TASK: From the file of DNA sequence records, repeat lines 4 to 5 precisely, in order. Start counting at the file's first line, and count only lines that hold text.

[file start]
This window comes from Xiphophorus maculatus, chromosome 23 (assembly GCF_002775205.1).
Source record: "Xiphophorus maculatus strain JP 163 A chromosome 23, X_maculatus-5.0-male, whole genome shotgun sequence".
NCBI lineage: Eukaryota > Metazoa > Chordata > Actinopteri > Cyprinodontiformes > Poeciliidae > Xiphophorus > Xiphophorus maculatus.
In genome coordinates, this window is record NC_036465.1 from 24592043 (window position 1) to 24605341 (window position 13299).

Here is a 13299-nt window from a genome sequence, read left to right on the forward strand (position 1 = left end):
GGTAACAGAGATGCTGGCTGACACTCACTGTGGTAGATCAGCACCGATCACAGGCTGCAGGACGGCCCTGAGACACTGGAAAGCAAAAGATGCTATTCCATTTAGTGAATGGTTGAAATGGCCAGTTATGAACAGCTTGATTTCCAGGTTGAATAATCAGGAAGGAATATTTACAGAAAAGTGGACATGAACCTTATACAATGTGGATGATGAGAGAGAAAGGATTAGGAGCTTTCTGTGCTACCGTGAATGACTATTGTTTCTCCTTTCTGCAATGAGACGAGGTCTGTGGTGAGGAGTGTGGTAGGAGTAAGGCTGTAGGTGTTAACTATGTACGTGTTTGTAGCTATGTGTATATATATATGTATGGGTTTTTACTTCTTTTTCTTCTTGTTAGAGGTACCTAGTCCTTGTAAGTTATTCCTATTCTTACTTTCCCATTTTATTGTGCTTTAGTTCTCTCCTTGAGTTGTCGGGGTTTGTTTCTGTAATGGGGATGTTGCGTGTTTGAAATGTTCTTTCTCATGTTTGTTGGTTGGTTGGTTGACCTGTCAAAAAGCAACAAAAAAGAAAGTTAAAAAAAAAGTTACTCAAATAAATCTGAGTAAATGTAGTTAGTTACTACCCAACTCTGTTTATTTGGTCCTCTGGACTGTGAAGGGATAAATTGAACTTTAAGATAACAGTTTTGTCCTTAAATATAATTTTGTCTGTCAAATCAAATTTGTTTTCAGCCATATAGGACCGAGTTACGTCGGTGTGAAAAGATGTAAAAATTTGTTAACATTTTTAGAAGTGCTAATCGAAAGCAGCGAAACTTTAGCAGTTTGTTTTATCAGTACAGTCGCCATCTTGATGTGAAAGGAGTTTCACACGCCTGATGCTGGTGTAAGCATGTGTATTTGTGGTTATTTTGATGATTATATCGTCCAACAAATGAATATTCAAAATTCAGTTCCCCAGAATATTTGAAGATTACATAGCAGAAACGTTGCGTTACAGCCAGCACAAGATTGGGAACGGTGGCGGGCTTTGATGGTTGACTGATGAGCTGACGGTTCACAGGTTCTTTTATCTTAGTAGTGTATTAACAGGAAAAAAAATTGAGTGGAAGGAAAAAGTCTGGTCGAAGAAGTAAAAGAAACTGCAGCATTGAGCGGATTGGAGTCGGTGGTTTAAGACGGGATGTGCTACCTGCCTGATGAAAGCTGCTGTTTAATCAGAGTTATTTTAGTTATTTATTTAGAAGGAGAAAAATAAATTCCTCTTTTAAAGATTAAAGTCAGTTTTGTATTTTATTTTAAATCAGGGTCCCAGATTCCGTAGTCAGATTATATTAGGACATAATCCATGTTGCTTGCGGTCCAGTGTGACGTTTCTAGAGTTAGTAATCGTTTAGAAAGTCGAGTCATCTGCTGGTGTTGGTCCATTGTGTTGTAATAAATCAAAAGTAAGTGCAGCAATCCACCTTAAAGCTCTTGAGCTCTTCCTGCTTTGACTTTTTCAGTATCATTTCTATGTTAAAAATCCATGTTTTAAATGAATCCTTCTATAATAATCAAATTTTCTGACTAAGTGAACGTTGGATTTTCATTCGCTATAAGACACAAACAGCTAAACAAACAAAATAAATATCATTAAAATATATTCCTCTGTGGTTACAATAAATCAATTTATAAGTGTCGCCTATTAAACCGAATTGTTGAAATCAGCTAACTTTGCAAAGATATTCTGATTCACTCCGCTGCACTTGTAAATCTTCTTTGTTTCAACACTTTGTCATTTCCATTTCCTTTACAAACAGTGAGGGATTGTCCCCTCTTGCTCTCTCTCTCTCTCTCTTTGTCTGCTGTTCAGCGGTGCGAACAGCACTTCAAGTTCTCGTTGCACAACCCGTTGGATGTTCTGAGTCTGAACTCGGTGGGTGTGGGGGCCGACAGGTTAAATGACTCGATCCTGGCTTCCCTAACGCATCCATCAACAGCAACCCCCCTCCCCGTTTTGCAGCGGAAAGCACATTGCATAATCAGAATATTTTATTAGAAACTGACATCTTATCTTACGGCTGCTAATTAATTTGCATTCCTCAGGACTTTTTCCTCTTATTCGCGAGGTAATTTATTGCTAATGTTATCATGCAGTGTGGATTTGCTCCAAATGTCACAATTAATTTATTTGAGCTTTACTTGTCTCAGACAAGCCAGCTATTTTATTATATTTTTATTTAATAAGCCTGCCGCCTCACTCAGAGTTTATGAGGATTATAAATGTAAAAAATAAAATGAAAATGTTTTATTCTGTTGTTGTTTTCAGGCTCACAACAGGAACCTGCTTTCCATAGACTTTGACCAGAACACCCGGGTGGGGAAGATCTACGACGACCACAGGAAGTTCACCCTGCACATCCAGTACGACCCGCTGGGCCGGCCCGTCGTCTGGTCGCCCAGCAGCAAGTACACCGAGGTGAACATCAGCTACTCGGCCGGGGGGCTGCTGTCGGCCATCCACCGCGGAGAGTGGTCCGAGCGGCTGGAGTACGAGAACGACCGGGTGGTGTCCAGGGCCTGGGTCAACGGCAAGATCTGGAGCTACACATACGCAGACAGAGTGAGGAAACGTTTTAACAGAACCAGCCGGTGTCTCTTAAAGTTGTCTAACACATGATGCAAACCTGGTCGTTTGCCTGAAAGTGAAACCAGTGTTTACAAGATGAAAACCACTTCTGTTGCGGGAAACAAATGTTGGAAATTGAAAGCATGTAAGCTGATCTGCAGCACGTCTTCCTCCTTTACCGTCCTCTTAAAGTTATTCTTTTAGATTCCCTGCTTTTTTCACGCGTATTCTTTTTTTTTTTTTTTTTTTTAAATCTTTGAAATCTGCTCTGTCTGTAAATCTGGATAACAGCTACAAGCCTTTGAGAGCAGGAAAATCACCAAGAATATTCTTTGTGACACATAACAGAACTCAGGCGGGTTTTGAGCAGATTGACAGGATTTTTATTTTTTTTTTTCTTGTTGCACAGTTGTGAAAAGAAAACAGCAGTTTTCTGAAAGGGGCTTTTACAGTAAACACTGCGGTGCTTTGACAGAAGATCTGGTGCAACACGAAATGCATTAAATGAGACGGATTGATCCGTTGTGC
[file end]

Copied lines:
In genome coordinates, this window is record NC_036465.1 from 24592043 (window position 1) to 24605341 (window position 13299).

Here is a 13299-nt window from a genome sequence, read left to right on the forward strand (position 1 = left end):